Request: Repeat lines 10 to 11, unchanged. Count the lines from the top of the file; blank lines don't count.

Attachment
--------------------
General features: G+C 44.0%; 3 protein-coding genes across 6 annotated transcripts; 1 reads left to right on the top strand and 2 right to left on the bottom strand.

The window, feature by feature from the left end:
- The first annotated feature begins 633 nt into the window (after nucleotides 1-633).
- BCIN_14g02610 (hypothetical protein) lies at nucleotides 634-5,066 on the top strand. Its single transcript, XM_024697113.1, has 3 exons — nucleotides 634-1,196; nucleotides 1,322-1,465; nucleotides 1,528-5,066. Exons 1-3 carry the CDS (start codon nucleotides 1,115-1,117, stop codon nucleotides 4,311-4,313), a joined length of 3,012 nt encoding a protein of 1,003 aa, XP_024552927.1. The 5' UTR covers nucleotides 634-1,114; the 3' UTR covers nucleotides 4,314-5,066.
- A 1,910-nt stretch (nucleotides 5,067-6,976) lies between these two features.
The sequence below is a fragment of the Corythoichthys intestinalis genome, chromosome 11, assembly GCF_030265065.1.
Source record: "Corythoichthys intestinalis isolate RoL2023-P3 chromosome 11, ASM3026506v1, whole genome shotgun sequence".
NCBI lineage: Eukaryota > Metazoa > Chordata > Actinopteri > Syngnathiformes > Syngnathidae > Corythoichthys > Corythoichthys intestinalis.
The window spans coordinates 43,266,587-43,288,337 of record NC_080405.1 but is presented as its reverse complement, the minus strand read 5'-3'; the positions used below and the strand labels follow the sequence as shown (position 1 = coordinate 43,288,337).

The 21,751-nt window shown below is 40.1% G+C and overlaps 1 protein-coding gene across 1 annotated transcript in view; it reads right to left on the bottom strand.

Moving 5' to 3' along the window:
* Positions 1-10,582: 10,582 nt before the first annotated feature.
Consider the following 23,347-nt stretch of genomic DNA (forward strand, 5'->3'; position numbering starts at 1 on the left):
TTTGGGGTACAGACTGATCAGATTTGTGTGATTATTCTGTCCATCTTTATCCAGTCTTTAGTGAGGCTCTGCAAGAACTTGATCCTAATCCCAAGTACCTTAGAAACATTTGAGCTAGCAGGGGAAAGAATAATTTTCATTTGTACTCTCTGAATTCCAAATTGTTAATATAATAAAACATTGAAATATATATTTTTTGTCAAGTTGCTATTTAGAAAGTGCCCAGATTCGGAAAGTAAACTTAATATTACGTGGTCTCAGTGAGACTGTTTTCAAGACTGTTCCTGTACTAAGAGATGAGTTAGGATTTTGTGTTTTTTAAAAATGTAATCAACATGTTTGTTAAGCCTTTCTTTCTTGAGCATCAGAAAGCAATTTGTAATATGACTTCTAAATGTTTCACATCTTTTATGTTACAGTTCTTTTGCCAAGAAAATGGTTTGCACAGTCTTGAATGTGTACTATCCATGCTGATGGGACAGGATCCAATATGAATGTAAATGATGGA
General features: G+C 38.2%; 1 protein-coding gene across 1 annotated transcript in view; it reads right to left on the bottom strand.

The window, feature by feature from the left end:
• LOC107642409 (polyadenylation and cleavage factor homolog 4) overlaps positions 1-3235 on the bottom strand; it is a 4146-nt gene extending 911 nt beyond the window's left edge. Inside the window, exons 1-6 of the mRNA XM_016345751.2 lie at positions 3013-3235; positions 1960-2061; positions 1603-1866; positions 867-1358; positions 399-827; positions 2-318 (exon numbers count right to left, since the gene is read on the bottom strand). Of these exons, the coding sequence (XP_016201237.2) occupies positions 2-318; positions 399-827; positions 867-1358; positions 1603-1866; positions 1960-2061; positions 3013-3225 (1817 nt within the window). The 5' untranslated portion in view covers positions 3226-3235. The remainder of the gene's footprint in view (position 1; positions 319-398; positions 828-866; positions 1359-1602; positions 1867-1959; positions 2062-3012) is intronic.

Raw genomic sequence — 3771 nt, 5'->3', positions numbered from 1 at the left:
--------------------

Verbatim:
The 21,751-nt window shown below is 40.1% G+C and overlaps 1 protein-coding gene across 1 annotated transcript in view; it reads right to left on the bottom strand.

Moving 5' to 3' along the window: